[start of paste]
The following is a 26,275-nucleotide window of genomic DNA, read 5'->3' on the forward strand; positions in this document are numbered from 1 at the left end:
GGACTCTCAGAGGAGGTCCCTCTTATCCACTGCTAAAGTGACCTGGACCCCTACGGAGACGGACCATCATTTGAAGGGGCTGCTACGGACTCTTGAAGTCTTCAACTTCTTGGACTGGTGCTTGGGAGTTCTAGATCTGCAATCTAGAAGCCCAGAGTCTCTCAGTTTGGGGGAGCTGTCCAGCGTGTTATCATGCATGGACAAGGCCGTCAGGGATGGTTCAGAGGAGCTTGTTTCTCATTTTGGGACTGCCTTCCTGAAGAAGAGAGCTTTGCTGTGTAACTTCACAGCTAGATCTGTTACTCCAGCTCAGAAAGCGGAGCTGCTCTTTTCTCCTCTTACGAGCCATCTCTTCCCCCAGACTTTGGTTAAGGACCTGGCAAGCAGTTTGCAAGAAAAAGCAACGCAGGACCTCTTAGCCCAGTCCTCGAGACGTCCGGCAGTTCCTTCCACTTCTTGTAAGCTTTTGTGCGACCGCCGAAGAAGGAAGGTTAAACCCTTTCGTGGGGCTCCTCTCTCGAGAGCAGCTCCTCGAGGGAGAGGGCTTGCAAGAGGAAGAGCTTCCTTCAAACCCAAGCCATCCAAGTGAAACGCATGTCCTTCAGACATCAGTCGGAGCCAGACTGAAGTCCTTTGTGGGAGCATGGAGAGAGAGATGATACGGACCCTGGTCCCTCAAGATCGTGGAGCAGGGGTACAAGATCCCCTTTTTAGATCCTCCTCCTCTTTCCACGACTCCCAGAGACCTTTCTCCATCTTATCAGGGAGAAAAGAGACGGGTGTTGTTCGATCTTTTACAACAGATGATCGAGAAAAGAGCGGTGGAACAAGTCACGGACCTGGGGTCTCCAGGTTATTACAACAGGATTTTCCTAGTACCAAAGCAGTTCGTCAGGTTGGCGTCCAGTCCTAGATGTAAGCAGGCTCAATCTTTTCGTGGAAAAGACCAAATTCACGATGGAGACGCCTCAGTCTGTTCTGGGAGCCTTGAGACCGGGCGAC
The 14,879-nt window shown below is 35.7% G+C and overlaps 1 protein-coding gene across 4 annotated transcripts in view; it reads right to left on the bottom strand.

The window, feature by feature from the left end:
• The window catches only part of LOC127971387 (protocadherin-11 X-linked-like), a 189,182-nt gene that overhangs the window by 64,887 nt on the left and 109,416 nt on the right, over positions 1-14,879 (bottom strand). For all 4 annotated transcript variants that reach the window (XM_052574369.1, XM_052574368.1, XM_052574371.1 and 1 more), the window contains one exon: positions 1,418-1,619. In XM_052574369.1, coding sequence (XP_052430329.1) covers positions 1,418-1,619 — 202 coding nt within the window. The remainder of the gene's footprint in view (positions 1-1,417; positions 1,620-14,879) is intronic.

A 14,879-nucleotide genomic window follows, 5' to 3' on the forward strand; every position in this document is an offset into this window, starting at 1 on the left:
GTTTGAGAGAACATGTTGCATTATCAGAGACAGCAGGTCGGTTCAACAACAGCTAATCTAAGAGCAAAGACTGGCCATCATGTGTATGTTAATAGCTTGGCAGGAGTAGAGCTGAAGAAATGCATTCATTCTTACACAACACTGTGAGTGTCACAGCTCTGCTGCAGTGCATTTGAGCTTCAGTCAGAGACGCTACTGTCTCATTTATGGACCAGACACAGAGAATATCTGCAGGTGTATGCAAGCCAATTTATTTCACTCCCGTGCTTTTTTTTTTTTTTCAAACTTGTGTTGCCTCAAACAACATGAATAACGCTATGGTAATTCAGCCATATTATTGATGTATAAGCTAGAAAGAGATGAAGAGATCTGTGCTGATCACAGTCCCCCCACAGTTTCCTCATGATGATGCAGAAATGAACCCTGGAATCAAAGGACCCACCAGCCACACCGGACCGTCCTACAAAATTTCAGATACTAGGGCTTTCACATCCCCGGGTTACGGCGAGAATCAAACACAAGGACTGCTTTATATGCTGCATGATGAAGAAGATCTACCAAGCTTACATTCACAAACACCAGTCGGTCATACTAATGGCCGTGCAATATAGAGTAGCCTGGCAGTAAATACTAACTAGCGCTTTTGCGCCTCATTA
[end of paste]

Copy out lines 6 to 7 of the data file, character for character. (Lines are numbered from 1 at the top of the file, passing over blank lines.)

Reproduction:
A 14,879-nucleotide genomic window follows, 5' to 3' on the forward strand; every position in this document is an offset into this window, starting at 1 on the left:
GTTTGAGAGAACATGTTGCATTATCAGAGACAGCAGGTCGGTTCAACAACAGCTAATCTAAGAGCAAAGACTGGCCATCATGTGTATGTTAATAGCTTGGCAGGAGTAGAGCTGAAGAAATGCATTCATTCTTACACAACACTGTGAGTGTCACAGCTCTGCTGCAGTGCATTTGAGCTTCAGTCAGAGACGCTACTGTCTCATTTATGGACCAGACACAGAGAATATCTGCAGGTGTATGCAAGCCAATTTATTTCACTCCCGTGCTTTTTTTTTTTTTTCAAACTTGTGTTGCCTCAAACAACATGAATAACGCTATGGTAATTCAGCCATATTATTGATGTATAAGCTAGAAAGAGATGAAGAGATCTGTGCTGATCACAGTCCCCCCACAGTTTCCTCATGATGATGCAGAAATGAACCCTGGAATCAAAGGACCCACCAGCCACACCGGACCGTCCTACAAAATTTCAGATACTAGGGCTTTCACATCCCCGGGTTACGGCGAGAATCAAACACAAGGACTGCTTTATATGCTGCATGATGAAGAAGATCTACCAAGCTTACATTCACAAACACCAGTCGGTCATACTAATGGCCGTGCAATATAGAGTAGCCTGGCAGTAAATACTAACTAGCGCTTTTGCGCCTCATTA